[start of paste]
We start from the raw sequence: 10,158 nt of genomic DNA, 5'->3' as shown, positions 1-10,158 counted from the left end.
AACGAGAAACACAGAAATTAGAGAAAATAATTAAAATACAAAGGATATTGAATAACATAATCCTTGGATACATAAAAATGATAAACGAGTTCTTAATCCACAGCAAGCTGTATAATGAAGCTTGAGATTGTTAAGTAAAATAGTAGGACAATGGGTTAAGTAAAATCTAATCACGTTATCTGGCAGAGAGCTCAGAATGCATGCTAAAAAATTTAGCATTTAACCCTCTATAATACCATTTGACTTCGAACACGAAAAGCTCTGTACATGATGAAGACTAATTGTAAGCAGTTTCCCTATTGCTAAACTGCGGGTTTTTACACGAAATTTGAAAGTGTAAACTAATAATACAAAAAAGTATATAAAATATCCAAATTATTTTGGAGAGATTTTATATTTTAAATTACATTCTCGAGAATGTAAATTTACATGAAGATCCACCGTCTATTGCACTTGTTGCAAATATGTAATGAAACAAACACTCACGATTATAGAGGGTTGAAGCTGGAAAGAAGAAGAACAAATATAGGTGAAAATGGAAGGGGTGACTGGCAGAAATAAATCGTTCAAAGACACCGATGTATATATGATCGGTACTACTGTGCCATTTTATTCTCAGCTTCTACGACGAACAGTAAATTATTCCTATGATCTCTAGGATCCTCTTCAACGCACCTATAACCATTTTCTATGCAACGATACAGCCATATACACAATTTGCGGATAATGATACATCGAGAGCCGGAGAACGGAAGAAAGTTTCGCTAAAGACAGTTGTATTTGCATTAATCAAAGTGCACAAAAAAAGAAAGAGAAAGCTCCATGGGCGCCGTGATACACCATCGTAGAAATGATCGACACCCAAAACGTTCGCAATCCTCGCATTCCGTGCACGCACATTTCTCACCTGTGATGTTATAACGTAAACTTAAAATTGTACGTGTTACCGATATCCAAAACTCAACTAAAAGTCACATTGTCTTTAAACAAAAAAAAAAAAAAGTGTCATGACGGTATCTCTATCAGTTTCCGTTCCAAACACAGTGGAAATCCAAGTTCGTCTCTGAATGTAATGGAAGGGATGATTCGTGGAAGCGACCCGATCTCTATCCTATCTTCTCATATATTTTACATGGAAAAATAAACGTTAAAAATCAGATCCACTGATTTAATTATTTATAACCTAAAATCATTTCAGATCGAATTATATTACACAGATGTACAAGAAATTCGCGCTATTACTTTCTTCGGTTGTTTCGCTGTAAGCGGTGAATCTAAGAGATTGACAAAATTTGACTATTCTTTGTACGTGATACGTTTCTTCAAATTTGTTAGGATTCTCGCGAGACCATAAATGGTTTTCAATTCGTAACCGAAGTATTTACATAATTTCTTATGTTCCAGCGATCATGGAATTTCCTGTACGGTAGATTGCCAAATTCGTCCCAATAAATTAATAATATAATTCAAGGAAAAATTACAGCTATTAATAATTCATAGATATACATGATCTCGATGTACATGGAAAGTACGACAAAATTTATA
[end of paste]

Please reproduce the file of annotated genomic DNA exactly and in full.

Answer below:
We start from the raw sequence: 10,158 nt of genomic DNA, 5'->3' as shown, positions 1-10,158 counted from the left end.
AACGAGAAACACAGAAATTAGAGAAAATAATTAAAATACAAAGGATATTGAATAACATAATCCTTGGATACATAAAAATGATAAACGAGTTCTTAATCCACAGCAAGCTGTATAATGAAGCTTGAGATTGTTAAGTAAAATAGTAGGACAATGGGTTAAGTAAAATCTAATCACGTTATCTGGCAGAGAGCTCAGAATGCATGCTAAAAAATTTAGCATTTAACCCTCTATAATACCATTTGACTTCGAACACGAAAAGCTCTGTACATGATGAAGACTAATTGTAAGCAGTTTCCCTATTGCTAAACTGCGGGTTTTTACACGAAATTTGAAAGTGTAAACTAATAATACAAAAAAGTATATAAAATATCCAAATTATTTTGGAGAGATTTTATATTTTAAATTACATTCTCGAGAATGTAAATTTACATGAAGATCCACCGTCTATTGCACTTGTTGCAAATATGTAATGAAACAAACACTCACGATTATAGAGGGTTGAAGCTGGAAAGAAGAAGAACAAATATAGGTGAAAATGGAAGGGGTGACTGGCAGAAATAAATCGTTCAAAGACACCGATGTATATATGATCGGTACTACTGTGCCATTTTATTCTCAGCTTCTACGACGAACAGTAAATTATTCCTATGATCTCTAGGATCCTCTTCAACGCACCTATAACCATTTTCTATGCAACGATACAGCCATATACACAATTTGCGGATAATGATACATCGAGAGCCGGAGAACGGAAGAAAGTTTCGCTAAAGACAGTTGTATTTGCATTAATCAAAGTGCACAAAAAAAGAAAGAGAAAGCTCCATGGGCGCCGTGATACACCATCGTAGAAATGATCGACACCCAAAACGTTCGCAATCCTCGCATTCCGTGCACGCACATTTCTCACCTGTGATGTTATAACGTAAACTTAAAATTGTACGTGTTACCGATATCCAAAACTCAACTAAAAGTCACATTGTCTTTAAACAAAAAAAAAAAAAAGTGTCATGACGGTATCTCTATCAGTTTCCGTTCCAAACACAGTGGAAATCCAAGTTCGTCTCTGAATGTAATGGAAGGGATGATTCGTGGAAGCGACCCGATCTCTATCCTATCTTCTCATATATTTTACATGGAAAAATAAACGTTAAAAATCAGATCCACTGATTTAATTATTTATAACCTAAAATCATTTCAGATCGAATTATATTACACAGATGTACAAGAAATTCGCGCTATTACTTTCTTCGGTTGTTTCGCTGTAAGCGGTGAATCTAAGAGATTGACAAAATTTGACTATTCTTTGTACGTGATACGTTTCTTCAAATTTGTTAGGATTCTCGCGAGACCATAAATGGTTTTCAATTCGTAACCGAAGTATTTACATAATTTCTTATGTTCCAGCGATCATGGAATTTCCTGTACGGTAGATTGCCAAATTCGTCCCAATAAATTAATAATATAATTCAAGGAAAAATTACAGCTATTAATAATTCATAGATATACATGATCTCGATGTACATGGAAAGTACGACAAAATTTATA